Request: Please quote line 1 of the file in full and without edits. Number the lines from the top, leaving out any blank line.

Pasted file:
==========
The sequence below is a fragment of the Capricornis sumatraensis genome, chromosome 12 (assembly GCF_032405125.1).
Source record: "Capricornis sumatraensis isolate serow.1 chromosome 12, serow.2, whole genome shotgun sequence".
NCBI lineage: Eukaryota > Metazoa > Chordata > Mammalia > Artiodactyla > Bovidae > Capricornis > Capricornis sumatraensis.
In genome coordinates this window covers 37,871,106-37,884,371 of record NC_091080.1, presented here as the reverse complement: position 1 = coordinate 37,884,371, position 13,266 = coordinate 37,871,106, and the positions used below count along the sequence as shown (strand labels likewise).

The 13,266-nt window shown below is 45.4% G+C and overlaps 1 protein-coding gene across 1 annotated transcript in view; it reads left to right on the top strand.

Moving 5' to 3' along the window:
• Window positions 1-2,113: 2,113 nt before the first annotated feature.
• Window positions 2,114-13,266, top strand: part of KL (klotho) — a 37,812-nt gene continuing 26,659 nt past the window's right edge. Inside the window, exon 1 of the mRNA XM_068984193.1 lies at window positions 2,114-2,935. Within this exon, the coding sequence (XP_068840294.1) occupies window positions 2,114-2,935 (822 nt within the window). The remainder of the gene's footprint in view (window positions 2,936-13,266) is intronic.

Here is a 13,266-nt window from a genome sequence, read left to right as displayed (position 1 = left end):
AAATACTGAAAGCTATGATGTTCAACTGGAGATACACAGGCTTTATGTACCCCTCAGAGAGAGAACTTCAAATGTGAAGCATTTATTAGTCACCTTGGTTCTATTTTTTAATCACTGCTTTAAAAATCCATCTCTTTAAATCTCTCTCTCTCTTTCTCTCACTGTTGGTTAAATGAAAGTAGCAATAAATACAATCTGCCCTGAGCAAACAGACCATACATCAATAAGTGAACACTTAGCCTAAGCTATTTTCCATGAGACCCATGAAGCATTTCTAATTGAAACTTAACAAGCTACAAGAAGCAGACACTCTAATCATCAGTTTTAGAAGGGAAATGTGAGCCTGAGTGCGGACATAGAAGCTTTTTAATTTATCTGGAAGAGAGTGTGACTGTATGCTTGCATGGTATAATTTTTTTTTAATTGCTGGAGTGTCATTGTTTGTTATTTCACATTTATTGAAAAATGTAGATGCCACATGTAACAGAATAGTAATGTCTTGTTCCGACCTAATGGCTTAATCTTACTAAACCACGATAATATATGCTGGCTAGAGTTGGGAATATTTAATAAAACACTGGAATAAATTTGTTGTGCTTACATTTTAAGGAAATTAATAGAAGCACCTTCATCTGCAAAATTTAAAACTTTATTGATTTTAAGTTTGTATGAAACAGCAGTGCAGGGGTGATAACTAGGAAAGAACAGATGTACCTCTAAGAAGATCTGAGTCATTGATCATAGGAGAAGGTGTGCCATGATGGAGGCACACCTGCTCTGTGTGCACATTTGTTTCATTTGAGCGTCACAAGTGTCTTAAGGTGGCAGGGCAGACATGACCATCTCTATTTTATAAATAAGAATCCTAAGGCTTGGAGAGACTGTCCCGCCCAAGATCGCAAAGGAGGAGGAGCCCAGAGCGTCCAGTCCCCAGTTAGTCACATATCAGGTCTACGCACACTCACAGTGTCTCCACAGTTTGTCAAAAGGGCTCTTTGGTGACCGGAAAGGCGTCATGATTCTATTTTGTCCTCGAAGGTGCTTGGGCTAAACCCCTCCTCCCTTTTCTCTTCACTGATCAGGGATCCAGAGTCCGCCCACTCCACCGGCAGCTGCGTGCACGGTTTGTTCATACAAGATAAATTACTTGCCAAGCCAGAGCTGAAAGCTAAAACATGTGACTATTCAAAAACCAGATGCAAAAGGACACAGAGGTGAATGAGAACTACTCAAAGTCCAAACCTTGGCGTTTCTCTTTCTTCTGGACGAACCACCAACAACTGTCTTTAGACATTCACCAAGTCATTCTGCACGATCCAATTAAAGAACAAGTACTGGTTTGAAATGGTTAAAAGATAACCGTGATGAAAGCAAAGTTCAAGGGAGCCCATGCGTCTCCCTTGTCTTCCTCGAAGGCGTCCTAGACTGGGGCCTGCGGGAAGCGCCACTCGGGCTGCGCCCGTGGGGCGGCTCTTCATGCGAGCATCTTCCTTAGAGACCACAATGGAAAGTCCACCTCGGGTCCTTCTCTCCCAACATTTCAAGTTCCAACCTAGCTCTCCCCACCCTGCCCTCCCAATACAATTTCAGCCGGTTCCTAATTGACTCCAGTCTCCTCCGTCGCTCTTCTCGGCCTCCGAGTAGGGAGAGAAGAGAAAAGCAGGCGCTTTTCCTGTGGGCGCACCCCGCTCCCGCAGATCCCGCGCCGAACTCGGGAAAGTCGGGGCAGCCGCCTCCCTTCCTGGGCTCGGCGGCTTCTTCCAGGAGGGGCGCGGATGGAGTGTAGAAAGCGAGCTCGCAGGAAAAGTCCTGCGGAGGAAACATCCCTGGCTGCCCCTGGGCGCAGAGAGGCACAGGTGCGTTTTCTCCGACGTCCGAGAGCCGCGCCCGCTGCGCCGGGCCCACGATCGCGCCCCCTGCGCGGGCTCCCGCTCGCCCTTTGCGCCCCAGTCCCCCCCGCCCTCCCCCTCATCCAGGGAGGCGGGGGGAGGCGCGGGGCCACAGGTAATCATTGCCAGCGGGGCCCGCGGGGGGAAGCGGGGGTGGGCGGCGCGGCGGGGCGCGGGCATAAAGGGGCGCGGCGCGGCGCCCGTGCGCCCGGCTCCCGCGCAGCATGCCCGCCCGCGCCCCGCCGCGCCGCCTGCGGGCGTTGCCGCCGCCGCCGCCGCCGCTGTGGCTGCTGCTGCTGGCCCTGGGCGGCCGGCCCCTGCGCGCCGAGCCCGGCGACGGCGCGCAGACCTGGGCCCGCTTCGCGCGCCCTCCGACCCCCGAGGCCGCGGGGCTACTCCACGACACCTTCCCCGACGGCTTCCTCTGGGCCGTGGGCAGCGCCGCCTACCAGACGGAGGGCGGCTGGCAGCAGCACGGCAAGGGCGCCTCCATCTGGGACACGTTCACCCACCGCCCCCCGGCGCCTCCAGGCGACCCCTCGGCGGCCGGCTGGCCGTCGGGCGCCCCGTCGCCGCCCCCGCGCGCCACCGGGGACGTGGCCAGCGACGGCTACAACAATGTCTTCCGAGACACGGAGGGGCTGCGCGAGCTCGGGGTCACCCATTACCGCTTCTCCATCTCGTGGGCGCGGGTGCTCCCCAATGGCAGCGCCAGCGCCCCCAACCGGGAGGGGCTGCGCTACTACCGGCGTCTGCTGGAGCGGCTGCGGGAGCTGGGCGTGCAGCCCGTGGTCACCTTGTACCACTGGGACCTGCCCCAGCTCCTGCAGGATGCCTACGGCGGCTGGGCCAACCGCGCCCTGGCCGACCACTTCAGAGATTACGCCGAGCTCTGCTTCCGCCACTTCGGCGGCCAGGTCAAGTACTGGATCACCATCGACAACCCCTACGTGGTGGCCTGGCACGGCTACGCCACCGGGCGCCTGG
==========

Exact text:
The sequence below is a fragment of the Capricornis sumatraensis genome, chromosome 12 (assembly GCF_032405125.1).